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Congressional Underdog Speaks His Own Mind

October 09, 1988|MIKE WARD | Times Staff Writer

Seated in his shirt sleeves behind a cluttered desk in his law office across from the Pomona courthouse, Democratic congressional candidate Nelson Gentry talks about legalizing drugs, using military force to rescue hostages and requiring members of Congress to live in barracks while they are in Washington.

His views clearly are not drawn from the Democratic Party platform, nor crafted to appeal to public opinion, but are peculiarly his own.

"The nice thing about being an underdog and standing one chance in a thousand of winning is that you can say what you want to say," Gentry said.

A large, plain-spoken man who was born in Oklahoma City and educated at Oklahoma State University, Gentry is running against Rep. David Dreier (R-La Verne), who has been in Congress since 1980. Dreier has a campaign treasury of more than $1.1 million and is solidly entrenched in a district that customarily votes Republican.

Also running in the 33rd Congressional District election Nov. 8 are Mike Noonan, a hospital pharmacist from Claremont who is the candidate of the Peace and Freedom Party, and Gail Lightfoot, a public health nurse from San Dimas, the Libertarian nominee.

Republicans hold a 48%-to-43% registration edge over Democrats, with the remaining voters either nonpartisan or members of other parties. Dreier has won more than 70% of the vote in the past two elections. The district includes Bradbury, Charter Oak, Claremont, Covina, Diamond Bar, Duarte, Glendora, Hacienda Heights, La Mirada, La Verne, Pomona, Rowland Heights, San Dimas, Walnut and Whittier.

Gentry, a former Montclair city councilman who now lives in Claremont, said he is surprised to be the Democratic nominee. Before the June primary, he said, his wife, a staunch Republican, told him that his platform guaranteed a loss, but he picked up 55% of the vote in a contest with a mainstream Democrat that attracted little attention. Gentry said he is not sure why he won, but his wife suggested that he must have been listed first on most of the ballots. It also may have helped that his opponent had paid a $2,000 fine in 1984 for a misdemeanor Elections Code violation.

An aide to Dreier joked that the easiest way to beat Gentry would be to publicize his views. But Gentry's platform has at least some planks that Dreier also supports, and Dreier said the idea of quartering Congress in military barracks is a sure-fire crowd-pleaser. "I told my father about it and my father said he would vote for him," Dreier said. "Fortunately, my father doesn't live in the district."

Gentry said he favors a part-time Congress that would meet for one month twice a year to transact business. He said members of Congress would receive $125,000 a year for salary and office expenses, instead of the current $1.5 million. Sessions would run 12 hours a day, he said, making members so busy that "there won't be any hanky-panky." When members retired each day, it would be to military barracks, not a luxury hotel. "If it's good enough for the soldier, it ought to be good enough for Congress," Gentry said. "What I want to do is make this job not so plush. I want to make it one of the worst damn jobs there is."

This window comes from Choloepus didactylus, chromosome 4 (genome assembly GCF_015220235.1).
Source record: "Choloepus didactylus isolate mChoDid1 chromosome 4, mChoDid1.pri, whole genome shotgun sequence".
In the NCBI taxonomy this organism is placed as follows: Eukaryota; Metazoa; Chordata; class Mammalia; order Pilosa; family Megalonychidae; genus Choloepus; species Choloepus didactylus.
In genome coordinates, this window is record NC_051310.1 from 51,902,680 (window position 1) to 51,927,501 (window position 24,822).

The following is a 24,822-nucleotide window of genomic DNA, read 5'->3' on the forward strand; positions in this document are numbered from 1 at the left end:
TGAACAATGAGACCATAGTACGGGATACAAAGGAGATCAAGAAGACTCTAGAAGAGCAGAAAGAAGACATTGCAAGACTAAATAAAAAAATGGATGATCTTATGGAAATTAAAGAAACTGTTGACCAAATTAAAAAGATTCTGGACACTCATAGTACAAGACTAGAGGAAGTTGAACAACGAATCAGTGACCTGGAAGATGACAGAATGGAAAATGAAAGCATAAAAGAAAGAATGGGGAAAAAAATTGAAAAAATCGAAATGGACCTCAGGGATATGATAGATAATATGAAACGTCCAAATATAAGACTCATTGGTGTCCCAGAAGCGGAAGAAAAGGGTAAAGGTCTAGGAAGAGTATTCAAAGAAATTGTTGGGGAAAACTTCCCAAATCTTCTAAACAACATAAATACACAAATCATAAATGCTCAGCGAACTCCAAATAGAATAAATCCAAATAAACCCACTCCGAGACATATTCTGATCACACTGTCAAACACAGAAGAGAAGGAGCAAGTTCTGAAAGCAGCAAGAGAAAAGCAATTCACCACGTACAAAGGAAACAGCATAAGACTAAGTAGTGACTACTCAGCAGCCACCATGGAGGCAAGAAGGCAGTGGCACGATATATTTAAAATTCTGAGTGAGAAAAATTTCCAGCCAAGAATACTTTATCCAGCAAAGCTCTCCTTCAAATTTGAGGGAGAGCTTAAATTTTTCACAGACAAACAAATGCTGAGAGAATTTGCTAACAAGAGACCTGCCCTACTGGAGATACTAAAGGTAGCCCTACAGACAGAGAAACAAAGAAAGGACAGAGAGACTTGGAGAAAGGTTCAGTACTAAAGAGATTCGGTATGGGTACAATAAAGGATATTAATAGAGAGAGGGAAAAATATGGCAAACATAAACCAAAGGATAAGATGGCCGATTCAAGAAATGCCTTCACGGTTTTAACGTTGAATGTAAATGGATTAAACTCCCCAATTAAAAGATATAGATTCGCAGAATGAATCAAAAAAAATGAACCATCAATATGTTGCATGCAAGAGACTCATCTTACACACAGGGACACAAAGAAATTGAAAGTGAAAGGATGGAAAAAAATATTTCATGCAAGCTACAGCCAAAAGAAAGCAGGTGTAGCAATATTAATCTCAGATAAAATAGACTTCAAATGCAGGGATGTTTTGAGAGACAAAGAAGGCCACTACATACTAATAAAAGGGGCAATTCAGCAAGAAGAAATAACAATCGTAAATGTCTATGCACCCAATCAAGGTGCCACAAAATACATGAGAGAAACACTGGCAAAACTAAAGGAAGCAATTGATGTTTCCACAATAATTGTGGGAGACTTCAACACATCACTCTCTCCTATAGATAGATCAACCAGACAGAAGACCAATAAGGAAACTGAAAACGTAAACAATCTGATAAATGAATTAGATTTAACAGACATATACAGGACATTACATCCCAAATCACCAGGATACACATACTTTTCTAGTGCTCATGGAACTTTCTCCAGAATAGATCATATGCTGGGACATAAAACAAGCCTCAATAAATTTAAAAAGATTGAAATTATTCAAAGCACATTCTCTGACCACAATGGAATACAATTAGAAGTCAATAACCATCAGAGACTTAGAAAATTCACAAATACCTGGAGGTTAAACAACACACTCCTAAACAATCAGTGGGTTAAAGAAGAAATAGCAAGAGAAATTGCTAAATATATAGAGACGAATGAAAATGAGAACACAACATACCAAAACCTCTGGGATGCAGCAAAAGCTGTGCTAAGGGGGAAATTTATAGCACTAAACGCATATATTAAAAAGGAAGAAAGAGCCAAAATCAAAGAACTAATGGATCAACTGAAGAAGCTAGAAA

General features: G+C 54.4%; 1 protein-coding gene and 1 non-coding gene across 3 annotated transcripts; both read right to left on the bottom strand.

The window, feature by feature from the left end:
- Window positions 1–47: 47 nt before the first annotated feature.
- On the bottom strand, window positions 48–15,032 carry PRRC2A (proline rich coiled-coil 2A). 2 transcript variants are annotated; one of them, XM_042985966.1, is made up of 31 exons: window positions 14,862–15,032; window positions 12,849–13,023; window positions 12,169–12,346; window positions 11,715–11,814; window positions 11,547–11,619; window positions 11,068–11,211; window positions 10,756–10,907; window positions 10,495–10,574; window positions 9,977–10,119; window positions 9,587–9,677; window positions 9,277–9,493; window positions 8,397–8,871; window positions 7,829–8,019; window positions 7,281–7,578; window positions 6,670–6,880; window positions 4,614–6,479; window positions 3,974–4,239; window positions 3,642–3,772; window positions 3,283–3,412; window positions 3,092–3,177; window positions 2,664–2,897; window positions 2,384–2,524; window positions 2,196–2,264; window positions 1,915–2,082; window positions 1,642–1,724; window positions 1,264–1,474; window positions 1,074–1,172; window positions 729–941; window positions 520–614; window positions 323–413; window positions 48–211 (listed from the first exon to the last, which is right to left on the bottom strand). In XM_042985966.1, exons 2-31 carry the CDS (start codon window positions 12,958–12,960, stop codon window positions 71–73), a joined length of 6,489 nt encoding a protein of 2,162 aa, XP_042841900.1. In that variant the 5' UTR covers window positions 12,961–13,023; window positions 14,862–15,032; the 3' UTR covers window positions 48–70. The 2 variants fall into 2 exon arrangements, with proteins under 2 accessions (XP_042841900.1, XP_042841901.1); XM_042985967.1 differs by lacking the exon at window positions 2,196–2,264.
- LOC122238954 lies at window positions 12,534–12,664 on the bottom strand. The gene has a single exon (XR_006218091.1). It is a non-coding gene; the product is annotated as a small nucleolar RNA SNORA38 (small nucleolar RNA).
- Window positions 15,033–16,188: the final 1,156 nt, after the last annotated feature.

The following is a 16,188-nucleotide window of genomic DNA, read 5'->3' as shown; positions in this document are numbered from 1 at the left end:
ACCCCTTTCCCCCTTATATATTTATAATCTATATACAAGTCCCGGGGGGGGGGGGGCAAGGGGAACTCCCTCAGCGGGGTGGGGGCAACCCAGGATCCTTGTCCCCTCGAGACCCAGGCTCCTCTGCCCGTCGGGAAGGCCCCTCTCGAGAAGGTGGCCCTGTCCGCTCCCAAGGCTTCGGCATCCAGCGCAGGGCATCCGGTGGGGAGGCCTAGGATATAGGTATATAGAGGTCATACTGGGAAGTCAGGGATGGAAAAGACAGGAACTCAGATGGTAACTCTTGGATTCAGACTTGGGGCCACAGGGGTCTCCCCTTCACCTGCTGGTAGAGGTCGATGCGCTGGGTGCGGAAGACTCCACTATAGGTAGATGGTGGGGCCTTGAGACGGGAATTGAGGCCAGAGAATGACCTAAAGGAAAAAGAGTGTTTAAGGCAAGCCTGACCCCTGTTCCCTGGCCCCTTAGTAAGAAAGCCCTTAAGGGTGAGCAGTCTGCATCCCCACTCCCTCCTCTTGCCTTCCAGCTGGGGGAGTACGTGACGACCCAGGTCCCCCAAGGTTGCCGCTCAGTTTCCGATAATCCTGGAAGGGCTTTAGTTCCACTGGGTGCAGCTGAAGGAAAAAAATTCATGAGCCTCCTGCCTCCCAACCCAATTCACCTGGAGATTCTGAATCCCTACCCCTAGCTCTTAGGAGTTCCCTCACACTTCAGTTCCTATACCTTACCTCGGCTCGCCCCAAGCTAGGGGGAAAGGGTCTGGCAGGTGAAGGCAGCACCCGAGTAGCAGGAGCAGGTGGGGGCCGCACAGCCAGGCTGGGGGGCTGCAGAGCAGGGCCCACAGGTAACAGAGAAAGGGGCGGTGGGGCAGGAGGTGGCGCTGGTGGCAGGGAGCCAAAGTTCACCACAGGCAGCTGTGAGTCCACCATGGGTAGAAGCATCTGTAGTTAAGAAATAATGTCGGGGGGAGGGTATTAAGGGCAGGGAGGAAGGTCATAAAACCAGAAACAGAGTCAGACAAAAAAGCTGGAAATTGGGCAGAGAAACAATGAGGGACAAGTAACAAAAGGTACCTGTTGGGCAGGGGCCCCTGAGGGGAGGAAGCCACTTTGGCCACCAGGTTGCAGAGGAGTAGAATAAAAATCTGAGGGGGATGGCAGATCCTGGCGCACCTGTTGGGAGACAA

His theory, Gentry said, is that if the job is a miserable one, members of Congress will feel free to vote on the merits of issues without worrying about reelection. Dreier said he supports the concept of a part-time Congress, but not in the form offered by Gentry, and he is not sure how short the congressional sessions should be.

A Republican for most of his life, Gentry reregistered as a Democrat last year. He said he switched parties because he was "tired of hearing Republicans say that Democrats don't believe in free enterprise and they're all liberal."

He said he wanted to run against Dreier because Dreier has never been in the military, which he believes should be a prerequisite.

"I'm not trying to say that an individual is not a good American if they don't serve in the military," Gentry said. "But I am saying that if a person wants to be a member of Congress, in my opinion, it is necessary."

Gentry, 47, entered the U.S. Army in 1964 and served 23 months before going into the reserves, where he holds the rank of lieutenant colonel. He said military service should be required for federal officeholders because the government's primary responsibility is defense.

Dreier, 36, said the Vietnam War was winding down when he turned 18 and he was never drafted and didn't volunteer. "I have no military record," he said. But, he added, the absence of military service "has not lessened my commitment to a strong defense."

Gentry said Dreier also lacks the perspective of family life to guide him in representing the district. Gentry has been married for 22 years and has a 17-year-old son. Dreier has never been married.

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